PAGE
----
Co-living survey – Ideal group size


Privacy, companionship and a sense of community are the keys to happiness

By 2030 the UN projects that there will be 1.2 billion more people on the planet, with 60-70% of them living in urban areas. As cities grow and space becomes more crowded and expensive, co-living in urban areas is expected to rise.

Co-living means sharing parts of our homes, utilities, services and objects like kitchen equipment or cars – self-driving ones in the not so distant future.

So what do people want and need to make living together work? IKEA’s research lab Space10 asked 7,000 people around the world as part of their One Shared House 2030 research to understand the housing and furniture trends of the future.

We looked at the survey results for 40-59 and over 60s in the UK to see how they compare with our own Cohabitas House Sharing Report. Two key considerations came out in both studies: the need for privacy and finding the right sort of people.

Privacy is key

IKEA’s survey reveals that most people can see themselves sharing a common room, self-sustainable garden, internet access, or a self-driving car – but they want their own bathroom and a bedroom that is off-limits to others when they are not at home. Some of the older age group would rather have a separate kitchen to themselves, even if it takes up more of their own private space. Setting boundaries between private and communal areas is key.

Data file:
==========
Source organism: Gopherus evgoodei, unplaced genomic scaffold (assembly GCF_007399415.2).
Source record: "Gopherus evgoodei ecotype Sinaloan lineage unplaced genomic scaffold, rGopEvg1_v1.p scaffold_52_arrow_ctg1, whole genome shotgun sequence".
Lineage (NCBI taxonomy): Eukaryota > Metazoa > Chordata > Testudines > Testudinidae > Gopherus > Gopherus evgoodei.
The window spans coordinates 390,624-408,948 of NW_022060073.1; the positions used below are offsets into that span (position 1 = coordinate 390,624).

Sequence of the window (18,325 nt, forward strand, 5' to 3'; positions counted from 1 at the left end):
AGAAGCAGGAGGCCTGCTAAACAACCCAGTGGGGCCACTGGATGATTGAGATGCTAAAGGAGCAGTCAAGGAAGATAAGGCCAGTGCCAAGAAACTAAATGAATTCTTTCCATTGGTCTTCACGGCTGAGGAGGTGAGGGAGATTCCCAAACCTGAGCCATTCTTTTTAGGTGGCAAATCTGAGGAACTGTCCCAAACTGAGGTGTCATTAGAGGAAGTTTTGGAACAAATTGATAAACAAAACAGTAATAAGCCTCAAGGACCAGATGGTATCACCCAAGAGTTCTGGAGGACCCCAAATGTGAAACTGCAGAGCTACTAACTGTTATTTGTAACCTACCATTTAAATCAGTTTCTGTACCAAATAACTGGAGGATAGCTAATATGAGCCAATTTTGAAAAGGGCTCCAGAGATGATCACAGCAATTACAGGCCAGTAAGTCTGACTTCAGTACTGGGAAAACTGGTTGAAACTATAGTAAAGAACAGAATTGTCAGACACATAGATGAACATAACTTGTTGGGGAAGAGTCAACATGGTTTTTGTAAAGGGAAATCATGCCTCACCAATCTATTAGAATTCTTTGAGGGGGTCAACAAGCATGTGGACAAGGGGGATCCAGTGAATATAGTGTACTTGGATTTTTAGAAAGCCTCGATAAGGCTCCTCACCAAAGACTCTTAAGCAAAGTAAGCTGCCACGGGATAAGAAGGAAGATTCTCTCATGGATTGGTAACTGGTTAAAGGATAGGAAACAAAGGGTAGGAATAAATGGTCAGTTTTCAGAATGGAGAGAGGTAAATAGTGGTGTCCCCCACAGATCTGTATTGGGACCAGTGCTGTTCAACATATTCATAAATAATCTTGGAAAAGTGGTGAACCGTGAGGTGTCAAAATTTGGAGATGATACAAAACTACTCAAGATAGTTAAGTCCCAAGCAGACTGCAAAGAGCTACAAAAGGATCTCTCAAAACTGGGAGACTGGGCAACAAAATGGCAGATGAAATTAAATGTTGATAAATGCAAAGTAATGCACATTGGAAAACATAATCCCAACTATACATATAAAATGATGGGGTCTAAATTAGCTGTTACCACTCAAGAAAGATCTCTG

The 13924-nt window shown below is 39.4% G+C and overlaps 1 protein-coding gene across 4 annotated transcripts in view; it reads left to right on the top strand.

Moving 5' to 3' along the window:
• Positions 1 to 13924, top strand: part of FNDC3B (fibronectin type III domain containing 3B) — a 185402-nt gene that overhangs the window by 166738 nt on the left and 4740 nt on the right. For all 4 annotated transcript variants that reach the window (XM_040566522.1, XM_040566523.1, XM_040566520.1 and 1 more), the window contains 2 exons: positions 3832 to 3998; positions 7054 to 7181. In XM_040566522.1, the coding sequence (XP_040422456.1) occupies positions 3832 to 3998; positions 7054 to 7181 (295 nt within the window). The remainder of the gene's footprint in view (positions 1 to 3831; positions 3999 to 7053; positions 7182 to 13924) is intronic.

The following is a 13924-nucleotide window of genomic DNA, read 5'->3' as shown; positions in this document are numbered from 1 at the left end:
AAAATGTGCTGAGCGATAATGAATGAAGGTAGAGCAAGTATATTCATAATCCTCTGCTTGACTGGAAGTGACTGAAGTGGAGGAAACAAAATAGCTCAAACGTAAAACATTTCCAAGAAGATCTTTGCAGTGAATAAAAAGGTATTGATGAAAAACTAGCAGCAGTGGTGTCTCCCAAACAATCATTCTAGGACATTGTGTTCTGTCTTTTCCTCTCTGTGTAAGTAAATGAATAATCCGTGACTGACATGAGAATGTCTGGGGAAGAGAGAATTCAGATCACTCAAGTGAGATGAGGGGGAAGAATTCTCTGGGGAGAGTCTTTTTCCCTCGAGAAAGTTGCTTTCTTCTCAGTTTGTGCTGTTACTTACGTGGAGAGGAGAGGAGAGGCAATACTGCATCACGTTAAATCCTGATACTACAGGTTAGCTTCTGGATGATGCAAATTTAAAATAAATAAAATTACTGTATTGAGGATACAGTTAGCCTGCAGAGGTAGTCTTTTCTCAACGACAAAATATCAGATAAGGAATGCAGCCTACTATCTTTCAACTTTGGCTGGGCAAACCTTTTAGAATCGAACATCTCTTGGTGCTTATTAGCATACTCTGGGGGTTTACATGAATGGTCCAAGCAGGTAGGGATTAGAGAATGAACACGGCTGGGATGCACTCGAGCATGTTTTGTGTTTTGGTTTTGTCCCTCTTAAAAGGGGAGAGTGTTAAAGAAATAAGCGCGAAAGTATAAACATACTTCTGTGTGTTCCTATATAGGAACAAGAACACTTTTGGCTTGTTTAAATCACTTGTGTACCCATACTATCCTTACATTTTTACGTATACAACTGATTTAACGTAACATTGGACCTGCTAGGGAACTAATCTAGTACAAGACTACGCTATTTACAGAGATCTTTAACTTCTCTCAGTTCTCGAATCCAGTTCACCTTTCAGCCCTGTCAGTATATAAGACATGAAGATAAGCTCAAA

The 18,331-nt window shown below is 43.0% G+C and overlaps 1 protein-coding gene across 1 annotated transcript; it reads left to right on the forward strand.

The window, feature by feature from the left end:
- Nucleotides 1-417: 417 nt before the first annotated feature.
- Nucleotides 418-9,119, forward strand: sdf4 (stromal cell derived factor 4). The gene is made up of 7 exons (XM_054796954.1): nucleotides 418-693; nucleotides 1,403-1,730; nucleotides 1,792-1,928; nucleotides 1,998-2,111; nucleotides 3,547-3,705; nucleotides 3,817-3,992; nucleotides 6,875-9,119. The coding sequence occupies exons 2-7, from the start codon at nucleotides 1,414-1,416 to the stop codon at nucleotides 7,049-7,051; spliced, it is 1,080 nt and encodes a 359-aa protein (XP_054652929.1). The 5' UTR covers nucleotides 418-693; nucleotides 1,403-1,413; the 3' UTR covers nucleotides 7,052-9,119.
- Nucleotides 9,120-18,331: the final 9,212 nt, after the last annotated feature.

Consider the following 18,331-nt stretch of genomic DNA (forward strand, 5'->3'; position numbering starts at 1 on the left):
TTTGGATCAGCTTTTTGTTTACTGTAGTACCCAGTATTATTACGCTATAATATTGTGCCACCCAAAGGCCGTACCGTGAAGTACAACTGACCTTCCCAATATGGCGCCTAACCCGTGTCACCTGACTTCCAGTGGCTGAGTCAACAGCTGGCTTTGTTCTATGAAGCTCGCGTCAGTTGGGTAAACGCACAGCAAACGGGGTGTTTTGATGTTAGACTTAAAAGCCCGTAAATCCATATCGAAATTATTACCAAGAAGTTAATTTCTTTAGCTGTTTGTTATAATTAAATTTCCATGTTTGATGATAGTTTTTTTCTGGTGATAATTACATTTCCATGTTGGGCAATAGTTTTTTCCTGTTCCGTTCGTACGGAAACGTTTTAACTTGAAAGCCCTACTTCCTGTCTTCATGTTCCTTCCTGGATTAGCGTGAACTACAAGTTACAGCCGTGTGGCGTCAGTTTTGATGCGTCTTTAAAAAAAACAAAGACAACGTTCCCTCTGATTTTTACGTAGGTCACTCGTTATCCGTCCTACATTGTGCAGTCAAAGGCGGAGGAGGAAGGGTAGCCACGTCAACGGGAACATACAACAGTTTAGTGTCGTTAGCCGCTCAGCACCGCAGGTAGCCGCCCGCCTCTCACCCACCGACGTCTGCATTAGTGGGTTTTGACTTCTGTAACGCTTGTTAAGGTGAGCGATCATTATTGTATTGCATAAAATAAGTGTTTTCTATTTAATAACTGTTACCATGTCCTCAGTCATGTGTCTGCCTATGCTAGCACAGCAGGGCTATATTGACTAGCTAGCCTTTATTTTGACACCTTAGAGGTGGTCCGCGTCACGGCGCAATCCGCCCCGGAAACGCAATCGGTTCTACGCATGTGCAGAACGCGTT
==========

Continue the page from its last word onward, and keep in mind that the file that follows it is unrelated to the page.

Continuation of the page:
Having their say

Especially for the over 60s a big worry is about not having full autonomy on decisions impacting daily life. They would, for example, want all new house-members to be selected by a consensus vote, rather than just accepting everyone who applies. People also prefer to furnish their own space themselves and only common areas to come furnished, something we also learnt in the Cohabitas House Sharing Report. The majority would rather pay energy costs based on the amount of energy they use, instead of just splitting bills equally.

Honest, considerate and tidy

These are the qualities people want in an ideal housemate. Whereas the over 60s prefer like-minded house-members similar to themselves the younger group seems more open to sharing with people from different walks of life. Financial benefits come out more strongly for the younger generation but both groups see the biggest benefit in companionship and having more ways to socialise outside of their existing circles.

Keep it small and personal

Interestingly, people 60 and older prefer a slightly bigger community of 10-25 people, whereas 40-59-year-olds see 4-10 as ideal. Findings are pretty similar around the world with most people opting for an average of 4-10 across all age groups.

What does this mean for designing the ideal shared home?

Even though these findings might not be fully representative we find interesting that the preferred community size is fairly small – significantly smaller than a lot of current co-living spaces being developed for younger people, apartment complexes like The Collective or WeLive who offer several hundred rooms in one apartment block.

The other important thing to consider is making room for privacy. Not surprisingly, everyone needs their own personal space and offering rooms with en-suite bathrooms and potentially a small kitchenette will ensure that people keep their independence and have a choice of when to socialise with others.

Nuria Prieto outlines what she believes is important in a mature co-living design.


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